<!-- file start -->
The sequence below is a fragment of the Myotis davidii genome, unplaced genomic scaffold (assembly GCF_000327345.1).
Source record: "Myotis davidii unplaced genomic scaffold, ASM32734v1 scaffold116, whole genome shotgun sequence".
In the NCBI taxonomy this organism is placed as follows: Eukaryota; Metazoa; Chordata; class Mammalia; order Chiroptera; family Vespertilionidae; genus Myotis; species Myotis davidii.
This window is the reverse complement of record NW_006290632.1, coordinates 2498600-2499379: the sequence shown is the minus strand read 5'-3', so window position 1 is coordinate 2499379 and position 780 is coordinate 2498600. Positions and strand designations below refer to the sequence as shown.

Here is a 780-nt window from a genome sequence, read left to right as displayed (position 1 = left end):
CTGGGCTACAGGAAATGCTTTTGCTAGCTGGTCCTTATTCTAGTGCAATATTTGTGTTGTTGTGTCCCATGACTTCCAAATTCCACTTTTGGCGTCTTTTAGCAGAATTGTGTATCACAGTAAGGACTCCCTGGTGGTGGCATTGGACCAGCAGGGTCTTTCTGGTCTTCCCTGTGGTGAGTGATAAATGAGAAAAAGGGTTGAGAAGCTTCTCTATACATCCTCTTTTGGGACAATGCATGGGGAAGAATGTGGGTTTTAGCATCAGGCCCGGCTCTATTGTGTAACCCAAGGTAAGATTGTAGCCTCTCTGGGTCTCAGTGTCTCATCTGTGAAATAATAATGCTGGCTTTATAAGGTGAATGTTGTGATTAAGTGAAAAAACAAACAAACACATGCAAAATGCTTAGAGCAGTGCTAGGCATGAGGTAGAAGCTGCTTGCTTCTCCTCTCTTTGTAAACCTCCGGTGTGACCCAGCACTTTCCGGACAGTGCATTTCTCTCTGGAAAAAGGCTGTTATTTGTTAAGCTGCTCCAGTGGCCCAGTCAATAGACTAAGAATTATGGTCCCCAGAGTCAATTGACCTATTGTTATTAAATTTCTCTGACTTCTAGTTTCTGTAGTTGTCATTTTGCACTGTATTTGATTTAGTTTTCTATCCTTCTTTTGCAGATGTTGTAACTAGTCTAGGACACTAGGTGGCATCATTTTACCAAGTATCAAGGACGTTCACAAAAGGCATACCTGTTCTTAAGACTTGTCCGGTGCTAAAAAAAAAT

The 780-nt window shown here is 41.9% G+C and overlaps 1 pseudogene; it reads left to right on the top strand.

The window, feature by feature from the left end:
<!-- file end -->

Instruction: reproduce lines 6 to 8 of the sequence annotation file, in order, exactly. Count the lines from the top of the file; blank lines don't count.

CTGGGCTACAGGAAATGCTTTTGCTAGCTGGTCCTTATTCTAGTGCAATATTTGTGTTGTTGTGTCCCATGACTTCCAAATTCCACTTTTGGCGTCTTTTAGCAGAATTGTGTATCACAGTAAGGACTCCCTGGTGGTGGCATTGGACCAGCAGGGTCTTTCTGGTCTTCCCTGTGGTGAGTGATAAATGAGAAAAAGGGTTGAGAAGCTTCTCTATACATCCTCTTTTGGGACAATGCATGGGGAAGAATGTGGGTTTTAGCATCAGGCCCGGCTCTATTGTGTAACCCAAGGTAAGATTGTAGCCTCTCTGGGTCTCAGTGTCTCATCTGTGAAATAATAATGCTGGCTTTATAAGGTGAATGTTGTGATTAAGTGAAAAAACAAACAAACACATGCAAAATGCTTAGAGCAGTGCTAGGCATGAGGTAGAAGCTGCTTGCTTCTCCTCTCTTTGTAAACCTCCGGTGTGACCCAGCACTTTCCGGACAGTGCATTTCTCTCTGGAAAAAGGCTGTTATTTGTTAAGCTGCTCCAGTGGCCCAGTCAATAGACTAAGAATTATGGTCCCCAGAGTCAATTGACCTATTGTTATTAAATTTCTCTGACTTCTAGTTTCTGTAGTTGTCATTTTGCACTGTATTTGATTTAGTTTTCTATCCTTCTTTTGCAGATGTTGTAACTAGTCTAGGACACTAGGTGGCATCATTTTACCAAGTATCAAGGACGTTCACAAAAGGCATACCTGTTCTTAAGACTTGTCCGGTGCTAAAAAAAAAT

The 780-nt window shown here is 41.9% G+C and overlaps 1 pseudogene; it reads left to right on the top strand.

The window, feature by feature from the left end: